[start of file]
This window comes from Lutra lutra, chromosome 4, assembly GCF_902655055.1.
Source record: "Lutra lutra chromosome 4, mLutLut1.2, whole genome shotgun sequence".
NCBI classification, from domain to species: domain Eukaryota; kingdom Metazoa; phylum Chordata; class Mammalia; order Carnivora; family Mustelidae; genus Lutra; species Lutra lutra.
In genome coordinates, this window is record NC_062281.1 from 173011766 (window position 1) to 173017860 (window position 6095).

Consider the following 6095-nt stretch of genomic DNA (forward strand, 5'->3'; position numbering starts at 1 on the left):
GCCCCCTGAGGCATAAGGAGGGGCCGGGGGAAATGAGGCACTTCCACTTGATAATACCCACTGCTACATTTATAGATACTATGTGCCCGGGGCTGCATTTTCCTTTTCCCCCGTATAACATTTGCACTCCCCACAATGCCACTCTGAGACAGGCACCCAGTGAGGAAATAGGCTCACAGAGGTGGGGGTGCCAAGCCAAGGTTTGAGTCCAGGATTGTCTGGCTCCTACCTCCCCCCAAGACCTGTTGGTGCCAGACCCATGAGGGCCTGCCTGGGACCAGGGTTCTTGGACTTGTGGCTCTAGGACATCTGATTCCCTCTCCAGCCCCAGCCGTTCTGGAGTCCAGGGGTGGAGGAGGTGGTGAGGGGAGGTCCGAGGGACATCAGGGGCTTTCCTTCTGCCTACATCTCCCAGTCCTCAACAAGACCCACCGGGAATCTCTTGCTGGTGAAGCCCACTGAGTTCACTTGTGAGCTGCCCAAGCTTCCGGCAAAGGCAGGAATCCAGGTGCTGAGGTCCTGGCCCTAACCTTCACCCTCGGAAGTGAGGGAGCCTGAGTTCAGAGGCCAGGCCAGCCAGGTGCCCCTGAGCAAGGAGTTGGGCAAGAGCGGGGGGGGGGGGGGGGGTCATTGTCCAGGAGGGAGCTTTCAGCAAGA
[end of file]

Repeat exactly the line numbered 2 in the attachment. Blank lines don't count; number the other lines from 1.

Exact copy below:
Source record: "Lutra lutra chromosome 4, mLutLut1.2, whole genome shotgun sequence".